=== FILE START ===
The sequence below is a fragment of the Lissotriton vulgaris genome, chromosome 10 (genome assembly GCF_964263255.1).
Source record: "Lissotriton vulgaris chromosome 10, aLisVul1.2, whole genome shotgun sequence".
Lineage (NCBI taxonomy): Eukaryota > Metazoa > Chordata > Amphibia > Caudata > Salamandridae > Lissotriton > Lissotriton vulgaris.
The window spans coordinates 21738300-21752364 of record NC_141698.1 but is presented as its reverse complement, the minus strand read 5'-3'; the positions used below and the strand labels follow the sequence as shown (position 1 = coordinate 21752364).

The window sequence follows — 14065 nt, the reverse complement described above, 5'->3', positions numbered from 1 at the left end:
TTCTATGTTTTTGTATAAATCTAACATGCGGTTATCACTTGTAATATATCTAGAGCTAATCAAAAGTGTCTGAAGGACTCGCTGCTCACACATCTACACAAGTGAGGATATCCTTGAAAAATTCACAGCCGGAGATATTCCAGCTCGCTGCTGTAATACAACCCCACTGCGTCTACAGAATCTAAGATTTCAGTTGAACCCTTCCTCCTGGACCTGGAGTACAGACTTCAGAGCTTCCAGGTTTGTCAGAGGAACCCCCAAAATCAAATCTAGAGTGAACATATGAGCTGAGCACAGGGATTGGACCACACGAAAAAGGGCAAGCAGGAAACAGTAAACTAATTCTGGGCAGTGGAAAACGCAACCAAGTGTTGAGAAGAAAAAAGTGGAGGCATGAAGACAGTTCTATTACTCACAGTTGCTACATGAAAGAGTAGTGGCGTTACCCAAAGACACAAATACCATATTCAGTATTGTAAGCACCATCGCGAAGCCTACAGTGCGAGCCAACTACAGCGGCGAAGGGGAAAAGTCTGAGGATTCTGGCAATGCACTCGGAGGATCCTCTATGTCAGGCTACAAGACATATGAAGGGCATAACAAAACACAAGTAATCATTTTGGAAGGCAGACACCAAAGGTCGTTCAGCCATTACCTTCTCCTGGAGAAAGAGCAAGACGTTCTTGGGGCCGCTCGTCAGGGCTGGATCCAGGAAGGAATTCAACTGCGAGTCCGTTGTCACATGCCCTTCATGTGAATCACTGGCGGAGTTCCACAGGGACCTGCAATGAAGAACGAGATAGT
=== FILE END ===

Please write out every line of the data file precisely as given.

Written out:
The sequence below is a fragment of the Lissotriton vulgaris genome, chromosome 10 (genome assembly GCF_964263255.1).
Source record: "Lissotriton vulgaris chromosome 10, aLisVul1.2, whole genome shotgun sequence".
Lineage (NCBI taxonomy): Eukaryota > Metazoa > Chordata > Amphibia > Caudata > Salamandridae > Lissotriton > Lissotriton vulgaris.
The window spans coordinates 21738300-21752364 of record NC_141698.1 but is presented as its reverse complement, the minus strand read 5'-3'; the positions used below and the strand labels follow the sequence as shown (position 1 = coordinate 21752364).

The window sequence follows — 14065 nt, the reverse complement described above, 5'->3', positions numbered from 1 at the left end:
TTCTATGTTTTTGTATAAATCTAACATGCGGTTATCACTTGTAATATATCTAGAGCTAATCAAAAGTGTCTGAAGGACTCGCTGCTCACACATCTACACAAGTGAGGATATCCTTGAAAAATTCACAGCCGGAGATATTCCAGCTCGCTGCTGTAATACAACCCCACTGCGTCTACAGAATCTAAGATTTCAGTTGAACCCTTCCTCCTGGACCTGGAGTACAGACTTCAGAGCTTCCAGGTTTGTCAGAGGAACCCCCAAAATCAAATCTAGAGTGAACATATGAGCTGAGCACAGGGATTGGACCACACGAAAAAGGGCAAGCAGGAAACAGTAAACTAATTCTGGGCAGTGGAAAACGCAACCAAGTGTTGAGAAGAAAAAAGTGGAGGCATGAAGACAGTTCTATTACTCACAGTTGCTACATGAAAGAGTAGTGGCGTTACCCAAAGACACAAATACCATATTCAGTATTGTAAGCACCATCGCGAAGCCTACAGTGCGAGCCAACTACAGCGGCGAAGGGGAAAAGTCTGAGGATTCTGGCAATGCACTCGGAGGATCCTCTATGTCAGGCTACAAGACATATGAAGGGCATAACAAAACACAAGTAATCATTTTGGAAGGCAGACACCAAAGGTCGTTCAGCCATTACCTTCTCCTGGAGAAAGAGCAAGACGTTCTTGGGGCCGCTCGTCAGGGCTGGATCCAGGAAGGAATTCAACTGCGAGTCCGTTGTCACATGCCCTTCATGTGAATCACTGGCGGAGTTCCACAGGGACCTGCAATGAAGAACGAGATAGT